In Child-inclusive mediation, children can meet with the mediator to talk about what they would like for the future now that their parents have separated. As part of setting up a meeting with the children, the mediator will first meet with both parents and together you will agree what areas need to be discussed with the mediator. It may be, for example, that you are thinking about moving house and on the one hand this may seem exciting but on the other hand there will be anxieties over what will happen to school, friends, contact, and so on.

We know that you are the experts about your children. You know more than anyone what their needs are. This meeting gives them a chance to share their feelings about things at home now you’ve parted.

Remember also that children do not want to have to choose between their parents and they don’t like to be included in your adult rows. So this meeting provides them with a safe and confidential space to share any concerns or anxieties they might have.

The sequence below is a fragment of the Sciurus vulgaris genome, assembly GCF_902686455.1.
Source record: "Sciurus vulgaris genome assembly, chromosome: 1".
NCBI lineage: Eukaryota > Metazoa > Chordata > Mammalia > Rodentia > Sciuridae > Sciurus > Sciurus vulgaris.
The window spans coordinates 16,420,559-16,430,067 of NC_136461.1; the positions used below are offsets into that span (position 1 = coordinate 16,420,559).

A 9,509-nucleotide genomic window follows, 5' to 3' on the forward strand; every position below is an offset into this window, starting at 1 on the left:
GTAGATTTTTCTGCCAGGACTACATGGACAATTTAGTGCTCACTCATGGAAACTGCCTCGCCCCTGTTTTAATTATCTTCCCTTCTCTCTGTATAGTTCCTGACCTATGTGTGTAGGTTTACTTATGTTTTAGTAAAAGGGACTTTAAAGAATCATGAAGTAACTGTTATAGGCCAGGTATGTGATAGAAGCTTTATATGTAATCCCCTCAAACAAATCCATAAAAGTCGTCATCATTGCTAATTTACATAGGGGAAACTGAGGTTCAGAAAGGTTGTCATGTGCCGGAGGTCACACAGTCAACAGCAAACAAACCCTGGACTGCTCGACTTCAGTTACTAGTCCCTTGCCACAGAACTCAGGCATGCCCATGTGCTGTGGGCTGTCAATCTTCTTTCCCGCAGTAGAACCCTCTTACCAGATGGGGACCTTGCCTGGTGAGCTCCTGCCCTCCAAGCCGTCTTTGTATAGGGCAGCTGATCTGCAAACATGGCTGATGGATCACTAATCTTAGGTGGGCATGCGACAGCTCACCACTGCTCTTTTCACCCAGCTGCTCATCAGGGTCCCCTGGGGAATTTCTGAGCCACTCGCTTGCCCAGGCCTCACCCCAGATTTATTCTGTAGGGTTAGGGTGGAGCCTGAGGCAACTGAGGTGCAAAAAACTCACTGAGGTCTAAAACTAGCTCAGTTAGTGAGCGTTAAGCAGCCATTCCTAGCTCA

The meeting with the children is confidential, and the mediator will agree with your children how and what information will be fed back to you as parents. In some cases children are happy to share with both of their parents what they have discussed and the mediator will help them to get across the points they want to make. In other cases the mediator agrees with the children what he/she can say to the parents.

In our experience all parents find child-inclusive mediation very valuable in helping them to focus on reaching a settlement and they are better able to incorporate their children’s wishes into their final settlement.

So in child-inclusive mediation parents are assured that:

  • children will not be asked to make choices or decisions
  • parental authority is respected
  • children are seen only with the agreement of both parents
  • we will discuss fully with them the process and purpose of a “listening meeting” before involving children.

When are children involved?

  • Children can be invited to meet with the mediator at an early stage, to ensure that their issues are included in the parental agenda